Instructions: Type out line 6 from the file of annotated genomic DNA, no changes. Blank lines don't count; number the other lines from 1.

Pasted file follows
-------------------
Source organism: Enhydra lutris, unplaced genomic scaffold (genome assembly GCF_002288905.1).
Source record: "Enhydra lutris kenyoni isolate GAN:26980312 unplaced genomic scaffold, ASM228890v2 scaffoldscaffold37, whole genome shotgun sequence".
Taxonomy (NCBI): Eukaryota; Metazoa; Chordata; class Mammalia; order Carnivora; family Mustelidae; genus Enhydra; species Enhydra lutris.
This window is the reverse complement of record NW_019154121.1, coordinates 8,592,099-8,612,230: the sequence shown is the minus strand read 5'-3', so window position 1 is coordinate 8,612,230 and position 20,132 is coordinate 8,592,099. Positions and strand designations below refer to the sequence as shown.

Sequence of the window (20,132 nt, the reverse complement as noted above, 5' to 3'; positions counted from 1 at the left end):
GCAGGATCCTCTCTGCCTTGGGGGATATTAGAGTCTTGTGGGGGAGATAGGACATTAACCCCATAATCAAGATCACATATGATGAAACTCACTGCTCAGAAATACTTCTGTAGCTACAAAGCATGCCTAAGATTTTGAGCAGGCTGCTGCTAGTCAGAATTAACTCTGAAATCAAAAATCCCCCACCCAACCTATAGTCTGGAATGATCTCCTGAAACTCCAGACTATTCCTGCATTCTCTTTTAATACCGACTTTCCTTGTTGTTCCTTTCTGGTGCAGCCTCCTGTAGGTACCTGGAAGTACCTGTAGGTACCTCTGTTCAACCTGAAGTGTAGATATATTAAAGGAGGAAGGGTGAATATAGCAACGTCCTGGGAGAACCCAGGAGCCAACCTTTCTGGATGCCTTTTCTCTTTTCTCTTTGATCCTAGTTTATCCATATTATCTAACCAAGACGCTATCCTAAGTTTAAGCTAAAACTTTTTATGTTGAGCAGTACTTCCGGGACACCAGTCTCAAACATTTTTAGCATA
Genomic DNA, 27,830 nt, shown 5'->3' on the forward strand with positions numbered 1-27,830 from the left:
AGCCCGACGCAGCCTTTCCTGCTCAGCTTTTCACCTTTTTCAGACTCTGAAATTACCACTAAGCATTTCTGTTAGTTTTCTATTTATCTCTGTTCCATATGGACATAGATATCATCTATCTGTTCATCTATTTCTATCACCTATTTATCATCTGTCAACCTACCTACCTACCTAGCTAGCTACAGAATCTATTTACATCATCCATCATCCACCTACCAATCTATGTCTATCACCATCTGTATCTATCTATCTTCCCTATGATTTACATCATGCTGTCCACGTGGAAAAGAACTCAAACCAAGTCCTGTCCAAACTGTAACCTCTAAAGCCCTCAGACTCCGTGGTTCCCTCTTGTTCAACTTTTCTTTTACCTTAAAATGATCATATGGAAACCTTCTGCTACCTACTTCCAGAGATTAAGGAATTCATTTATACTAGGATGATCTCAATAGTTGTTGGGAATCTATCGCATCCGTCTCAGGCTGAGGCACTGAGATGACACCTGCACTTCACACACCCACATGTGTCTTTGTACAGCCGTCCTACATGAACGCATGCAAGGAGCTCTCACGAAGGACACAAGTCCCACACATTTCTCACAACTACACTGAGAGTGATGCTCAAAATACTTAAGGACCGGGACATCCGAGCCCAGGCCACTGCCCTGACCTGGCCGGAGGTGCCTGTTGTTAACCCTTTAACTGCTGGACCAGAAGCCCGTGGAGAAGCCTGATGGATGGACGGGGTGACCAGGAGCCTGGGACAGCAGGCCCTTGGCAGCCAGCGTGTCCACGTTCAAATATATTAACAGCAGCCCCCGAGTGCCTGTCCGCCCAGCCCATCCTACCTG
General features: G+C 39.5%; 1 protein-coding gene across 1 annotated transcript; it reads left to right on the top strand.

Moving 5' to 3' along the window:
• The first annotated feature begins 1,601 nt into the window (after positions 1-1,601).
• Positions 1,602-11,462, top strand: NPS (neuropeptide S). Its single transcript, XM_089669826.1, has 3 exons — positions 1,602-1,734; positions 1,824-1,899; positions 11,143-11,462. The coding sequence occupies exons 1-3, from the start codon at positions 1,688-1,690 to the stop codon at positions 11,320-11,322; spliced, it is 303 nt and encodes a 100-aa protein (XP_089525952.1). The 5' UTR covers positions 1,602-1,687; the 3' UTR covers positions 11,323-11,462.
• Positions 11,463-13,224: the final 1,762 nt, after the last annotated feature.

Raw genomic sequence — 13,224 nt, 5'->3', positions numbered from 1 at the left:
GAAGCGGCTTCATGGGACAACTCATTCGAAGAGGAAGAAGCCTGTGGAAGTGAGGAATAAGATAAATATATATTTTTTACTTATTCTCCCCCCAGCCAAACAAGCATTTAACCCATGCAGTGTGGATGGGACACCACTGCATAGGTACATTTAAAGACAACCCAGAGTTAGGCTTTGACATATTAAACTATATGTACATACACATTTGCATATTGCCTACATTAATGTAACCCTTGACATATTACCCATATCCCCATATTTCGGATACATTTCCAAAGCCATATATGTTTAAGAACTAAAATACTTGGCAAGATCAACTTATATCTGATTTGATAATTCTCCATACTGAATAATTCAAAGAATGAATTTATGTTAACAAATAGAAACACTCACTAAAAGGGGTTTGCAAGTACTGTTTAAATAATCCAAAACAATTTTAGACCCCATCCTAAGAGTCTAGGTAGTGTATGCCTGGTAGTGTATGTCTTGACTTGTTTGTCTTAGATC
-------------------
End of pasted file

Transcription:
GCAGGATCCTCTCTGCCTTGGGGGATATTAGAGTCTTGTGGGGGAGATAGGACATTAACCCCATAATCAAGATCACATATGATGAAACTCACTGCTCAGAAATACTTCTGTAGCTACAAAGCATGCCTAAGATTTTGAGCAGGCTGCTGCTAGTCAGAATTAACTCTGAAATCAAAAATCCCCCACCCAACCTATAGTCTGGAATGATCTCCTGAAACTCCAGACTATTCCTGCATTCTCTTTTAATACCGACTTTCCTTGTTGTTCCTTTCTGGTGCAGCCTCCTGTAGGTACCTGGAAGTACCTGTAGGTACCTCTGTTCAACCTGAAGTGTAGATATATTAAAGGAGGAAGGGTGAATATAGCAACGTCCTGGGAGAACCCAGGAGCCAACCTTTCTGGATGCCTTTTCTCTTTTCTCTTTGATCCTAGTTTATCCATATTATCTAACCAAGACGCTATCCTAAGTTTAAGCTAAAACTTTTTATGTTGAGCAGTACTTCCGGGACACCAGTCTCAAACATTTTTAGCATA